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Journal of Chinese Literature and Culture 1 April ; 5 1 : 1— Loan-sharking, squeeze, and extortion are the most prominent ways besides prostitution of making a living in this milieu, which features an array of characters rarely described before in fiction in such detail: yamen functionaries and other working or idle underlings, including clerks, runners, servants, entertainers, laborers, and beggars.
The most down-and-out characters resemble the subject of one of the deepest instances of self-expression in the novel, a song about an opium addict, whose lament addresses a key aspect of the life of underlings like him, that he has left village and family to enter the broad mix of people living in Yangzhou, the city of opium, prostitution, and corruption.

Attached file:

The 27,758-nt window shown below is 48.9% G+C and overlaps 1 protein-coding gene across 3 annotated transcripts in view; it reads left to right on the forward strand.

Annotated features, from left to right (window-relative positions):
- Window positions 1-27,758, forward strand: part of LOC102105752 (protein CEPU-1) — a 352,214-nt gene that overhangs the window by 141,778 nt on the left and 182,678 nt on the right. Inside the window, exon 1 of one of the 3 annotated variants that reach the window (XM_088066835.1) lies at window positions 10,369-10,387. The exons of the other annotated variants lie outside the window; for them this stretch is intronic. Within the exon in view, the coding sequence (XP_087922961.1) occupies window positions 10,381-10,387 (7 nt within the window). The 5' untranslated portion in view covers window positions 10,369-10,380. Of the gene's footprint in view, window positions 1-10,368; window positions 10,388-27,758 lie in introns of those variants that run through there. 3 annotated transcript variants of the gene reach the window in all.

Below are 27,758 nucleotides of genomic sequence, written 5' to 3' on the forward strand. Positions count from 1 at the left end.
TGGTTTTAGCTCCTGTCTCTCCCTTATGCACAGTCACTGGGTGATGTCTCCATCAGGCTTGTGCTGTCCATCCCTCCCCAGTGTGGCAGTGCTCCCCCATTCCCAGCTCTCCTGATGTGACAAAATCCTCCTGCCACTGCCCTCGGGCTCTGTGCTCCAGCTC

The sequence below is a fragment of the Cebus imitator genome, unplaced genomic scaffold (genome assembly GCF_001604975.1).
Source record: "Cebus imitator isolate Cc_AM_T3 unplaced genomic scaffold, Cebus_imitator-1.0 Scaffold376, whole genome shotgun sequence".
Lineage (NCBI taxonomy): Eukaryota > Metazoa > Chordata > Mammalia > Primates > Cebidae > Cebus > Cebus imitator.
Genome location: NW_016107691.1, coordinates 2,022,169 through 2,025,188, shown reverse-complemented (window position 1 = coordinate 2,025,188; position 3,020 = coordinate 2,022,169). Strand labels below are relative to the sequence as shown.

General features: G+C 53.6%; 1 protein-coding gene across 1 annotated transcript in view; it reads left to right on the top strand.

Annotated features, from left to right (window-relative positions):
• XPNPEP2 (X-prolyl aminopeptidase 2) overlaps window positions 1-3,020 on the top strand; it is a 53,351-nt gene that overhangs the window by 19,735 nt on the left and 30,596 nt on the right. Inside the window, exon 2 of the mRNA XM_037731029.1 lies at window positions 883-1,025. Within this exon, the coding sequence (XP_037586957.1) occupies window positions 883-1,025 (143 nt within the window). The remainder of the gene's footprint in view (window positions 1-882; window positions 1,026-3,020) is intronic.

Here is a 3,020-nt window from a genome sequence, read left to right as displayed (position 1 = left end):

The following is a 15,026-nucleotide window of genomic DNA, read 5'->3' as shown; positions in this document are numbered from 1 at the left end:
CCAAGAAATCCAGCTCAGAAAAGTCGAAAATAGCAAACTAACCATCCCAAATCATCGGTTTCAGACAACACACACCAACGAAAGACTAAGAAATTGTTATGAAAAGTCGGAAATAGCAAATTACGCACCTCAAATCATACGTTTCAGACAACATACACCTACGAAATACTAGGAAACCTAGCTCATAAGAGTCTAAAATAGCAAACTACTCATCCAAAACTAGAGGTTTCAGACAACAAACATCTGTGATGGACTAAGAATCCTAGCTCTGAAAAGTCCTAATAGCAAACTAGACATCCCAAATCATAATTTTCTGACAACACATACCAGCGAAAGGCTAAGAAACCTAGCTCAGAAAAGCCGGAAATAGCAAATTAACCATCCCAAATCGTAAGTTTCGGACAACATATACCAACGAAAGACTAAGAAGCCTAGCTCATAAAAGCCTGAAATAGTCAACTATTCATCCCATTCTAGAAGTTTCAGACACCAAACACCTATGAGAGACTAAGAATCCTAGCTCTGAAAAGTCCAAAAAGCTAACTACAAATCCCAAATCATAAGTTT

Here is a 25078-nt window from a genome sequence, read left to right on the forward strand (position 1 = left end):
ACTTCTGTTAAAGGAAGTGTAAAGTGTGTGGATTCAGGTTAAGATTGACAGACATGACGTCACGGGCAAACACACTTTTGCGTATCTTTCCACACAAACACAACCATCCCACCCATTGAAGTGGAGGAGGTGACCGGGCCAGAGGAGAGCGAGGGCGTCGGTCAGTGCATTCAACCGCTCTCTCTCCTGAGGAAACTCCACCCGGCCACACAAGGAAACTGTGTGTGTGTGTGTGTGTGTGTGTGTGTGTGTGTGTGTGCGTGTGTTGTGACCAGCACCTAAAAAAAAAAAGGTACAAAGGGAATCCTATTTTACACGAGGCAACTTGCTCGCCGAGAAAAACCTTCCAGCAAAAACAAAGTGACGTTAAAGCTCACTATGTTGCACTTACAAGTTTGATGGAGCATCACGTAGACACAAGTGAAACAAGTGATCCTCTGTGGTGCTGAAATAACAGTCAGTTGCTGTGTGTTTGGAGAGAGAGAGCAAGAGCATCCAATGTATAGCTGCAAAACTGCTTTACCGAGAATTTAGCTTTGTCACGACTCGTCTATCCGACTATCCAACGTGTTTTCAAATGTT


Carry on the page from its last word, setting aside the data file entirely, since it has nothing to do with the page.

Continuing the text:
The novel is about the raw and practical interactions of that world and the new types of relations that take place there. My focus is on the terminology and descriptions used to identify these people and the ways in which the novel narrates the transactions of their brothel-dominated, usury-prone, and squeeze-driven society in terms of both money and that money's equivalent in terms of a character's survival.
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